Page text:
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S10 Investigation of vessel structure in the vicinity of lung tumours
  1. N Sadri,
  2. D Wertheim
  1. Kingston University, Kingston, Surrey, UK


Lung cancer is considered a major cause of cancer death.1 We are currently developing methods for detection of vessels in lung CT images. The aim of this study was to investigate the number of vessels in areas of unilateral lung tumours and compare with the equivalent contralateral lung with no tumour. Lung CT images were downloaded from the Cancer Imaging Archive Software was written in MATLAB (The MathWorks Inc., USA) in order to display and analyse the DICOM images. Windowing was performed manually in order to clearly display the tumours as well as surrounding vessel like structures. Using the software eight sets of images were analysed; the number of clearly defined vessel like structures directly attached to the tumour were counted and compared with the corresponding region in the contralateral lung with no evidence of tumour; small vessel like structure and branches were not included. The area of the tumour was manually delineated and calculated in terms of pixels. For each set of CT images, one image was used where the tumour size was greatest. In all eight cases the number of clear vessel like structures in the immediate vicinity of the tumour was greater than that in the corresponding area on the contralateral side, mean (standard deviation) of the difference 5 (1.6), there was a significant difference p < 0.001 (one sample t test). In addition vessel like structures often appeared brighter on the side of the tumour. The results of this pilot study suggest that the number of clear bright vessel like structures in the immediate vicinity of a lung tumour may be higher than in the corresponding area on the contralateral side. We feel this research merits further study in order to investigate if this approach may help enable early detection of lung tumours.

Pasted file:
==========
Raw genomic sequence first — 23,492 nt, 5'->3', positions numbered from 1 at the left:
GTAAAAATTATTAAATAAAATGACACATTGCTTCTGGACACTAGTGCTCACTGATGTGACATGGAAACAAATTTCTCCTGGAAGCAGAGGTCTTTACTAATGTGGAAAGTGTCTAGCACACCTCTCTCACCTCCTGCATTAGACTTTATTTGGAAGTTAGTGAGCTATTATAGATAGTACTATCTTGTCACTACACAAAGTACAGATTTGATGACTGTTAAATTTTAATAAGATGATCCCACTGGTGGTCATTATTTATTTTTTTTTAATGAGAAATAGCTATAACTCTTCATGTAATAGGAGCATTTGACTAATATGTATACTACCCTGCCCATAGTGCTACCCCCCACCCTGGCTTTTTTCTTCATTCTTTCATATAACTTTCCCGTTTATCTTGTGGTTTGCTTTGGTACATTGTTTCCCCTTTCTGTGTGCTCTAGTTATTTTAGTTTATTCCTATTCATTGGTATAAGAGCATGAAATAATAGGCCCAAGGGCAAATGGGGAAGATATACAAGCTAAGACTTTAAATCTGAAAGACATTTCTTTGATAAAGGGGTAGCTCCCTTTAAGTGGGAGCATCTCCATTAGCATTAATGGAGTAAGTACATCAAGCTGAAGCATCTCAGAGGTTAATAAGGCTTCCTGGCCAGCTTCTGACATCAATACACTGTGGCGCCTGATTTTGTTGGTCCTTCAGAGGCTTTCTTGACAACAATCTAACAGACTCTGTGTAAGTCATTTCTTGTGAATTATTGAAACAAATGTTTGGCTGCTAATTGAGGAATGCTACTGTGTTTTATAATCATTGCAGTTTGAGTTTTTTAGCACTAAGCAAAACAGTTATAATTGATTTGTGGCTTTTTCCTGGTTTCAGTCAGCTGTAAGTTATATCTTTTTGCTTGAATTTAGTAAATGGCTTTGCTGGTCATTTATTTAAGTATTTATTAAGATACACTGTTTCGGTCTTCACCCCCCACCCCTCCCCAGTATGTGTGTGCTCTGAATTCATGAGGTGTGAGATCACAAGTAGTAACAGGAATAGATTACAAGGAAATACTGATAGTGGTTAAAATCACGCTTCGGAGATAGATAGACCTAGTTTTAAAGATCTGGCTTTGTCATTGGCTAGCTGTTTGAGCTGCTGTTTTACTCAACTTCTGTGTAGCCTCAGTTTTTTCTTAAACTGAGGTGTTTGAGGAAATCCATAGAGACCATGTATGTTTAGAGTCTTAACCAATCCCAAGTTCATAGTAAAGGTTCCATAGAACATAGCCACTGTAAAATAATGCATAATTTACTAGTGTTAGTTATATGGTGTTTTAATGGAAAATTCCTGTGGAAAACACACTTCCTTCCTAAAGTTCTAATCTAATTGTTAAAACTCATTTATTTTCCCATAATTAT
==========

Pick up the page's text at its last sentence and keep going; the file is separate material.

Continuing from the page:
1. Siegel R, et al. Cancer statistics, 2013. CA Cancer J Clin 2013;63:11–30.

  2. Grove O, et al. Data from: Quantitative computed tomographic descriptors associate tumour shape complexity and intratumor heterogeneity with prognosis in lung adenocarcinoma. The Cancer Imaging Archive (2015).

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